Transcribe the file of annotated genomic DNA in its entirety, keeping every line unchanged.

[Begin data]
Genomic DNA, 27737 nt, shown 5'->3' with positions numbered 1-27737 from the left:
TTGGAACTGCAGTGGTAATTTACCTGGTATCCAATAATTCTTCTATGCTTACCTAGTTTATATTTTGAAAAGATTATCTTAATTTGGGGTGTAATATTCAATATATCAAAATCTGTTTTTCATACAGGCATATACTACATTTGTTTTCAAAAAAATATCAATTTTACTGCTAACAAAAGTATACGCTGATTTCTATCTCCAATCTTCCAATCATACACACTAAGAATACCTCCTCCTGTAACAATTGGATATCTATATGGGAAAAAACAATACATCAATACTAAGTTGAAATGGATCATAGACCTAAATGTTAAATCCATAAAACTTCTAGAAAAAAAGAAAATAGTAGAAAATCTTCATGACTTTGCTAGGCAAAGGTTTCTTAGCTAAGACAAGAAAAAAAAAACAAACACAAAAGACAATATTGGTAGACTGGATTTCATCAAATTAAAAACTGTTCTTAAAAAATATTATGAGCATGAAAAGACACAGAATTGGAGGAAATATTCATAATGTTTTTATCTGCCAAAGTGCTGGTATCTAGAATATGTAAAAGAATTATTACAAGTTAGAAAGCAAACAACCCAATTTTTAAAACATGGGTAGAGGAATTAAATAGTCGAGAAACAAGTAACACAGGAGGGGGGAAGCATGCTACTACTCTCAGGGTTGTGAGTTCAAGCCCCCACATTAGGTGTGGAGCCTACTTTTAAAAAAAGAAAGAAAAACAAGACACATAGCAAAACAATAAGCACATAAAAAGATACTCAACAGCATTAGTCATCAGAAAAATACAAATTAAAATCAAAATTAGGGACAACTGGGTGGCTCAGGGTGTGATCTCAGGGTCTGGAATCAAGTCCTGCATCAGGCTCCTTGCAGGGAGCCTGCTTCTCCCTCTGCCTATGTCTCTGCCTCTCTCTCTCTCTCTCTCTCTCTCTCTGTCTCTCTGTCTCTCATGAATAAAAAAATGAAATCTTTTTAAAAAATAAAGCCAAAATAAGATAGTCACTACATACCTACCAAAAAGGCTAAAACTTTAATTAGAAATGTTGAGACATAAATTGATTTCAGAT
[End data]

Genomic DNA, 27737 nt, shown 5'->3' with positions numbered 1-27737 from the left:
TTGGAACTGCAGTGGTAATTTACCTGGTATCCAATAATTCTTCTATGCTTACCTAGTTTATATTTTGAAAAGATTATCTTAATTTGGGGTGTAATATTCAATATATCAAAATCTGTTTTTCATACAGGCATATACTACATTTGTTTTCAAAAAAATATCAATTTTACTGCTAACAAAAGTATACGCTGATTTCTATCTCCAATCTTCCAATCATACACACTAAGAATACCTCCTCCTGTAACAATTGGATATCTATATGGGAAAAAACAATACATCAATACTAAGTTGAAATGGATCATAGACCTAAATGTTAAATCCATAAAACTTCTAGAAAAAAAGAAAATAGTAGAAAATCTTCATGACTTTGCTAGGCAAAGGTTTCTTAGCTAAGACAAGAAAAAAAAAACAAACACAAAAGACAATATTGGTAGACTGGATTTCATCAAATTAAAAACTGTTCTTAAAAAATATTATGAGCATGAAAAGACACAGAATTGGAGGAAATATTCATAATGTTTTTATCTGCCAAAGTGCTGGTATCTAGAATATGTAAAAGAATTATTACAAGTTAGAAAGCAAACAACCCAATTTTTAAAACATGGGTAGAGGAATTAAATAGTCGAGAAACAAGTAACACAGGAGGGGGGAAGCATGCTACTACTCTCAGGGTTGTGAGTTCAAGCCCCCACATTAGGTGTGGAGCCTACTTTTAAAAAAAGAAAGAAAAACAAGACACATAGCAAAACAATAAGCACATAAAAAGATACTCAACAGCATTAGTCATCAGAAAAATACAAATTAAAATCAAAATTAGGGACAACTGGGTGGCTCAGGGTGTGATCTCAGGGTCTGGAATCAAGTCCTGCATCAGGCTCCTTGCAGGGAGCCTGCTTCTCCCTCTGCCTATGTCTCTGCCTCTCTCTCTCTCTCTCTCTCTCTCTCTGTCTCTCTGTCTCTCATGAATAAAAAAATGAAATCTTTTTAAAAAATAAAGCCAAAATAAGATAGTCACTACATACCTACCAAAAAGGCTAAAACTTTAATTAGAAATGTTGAGACATAAATTGATTTCAGAT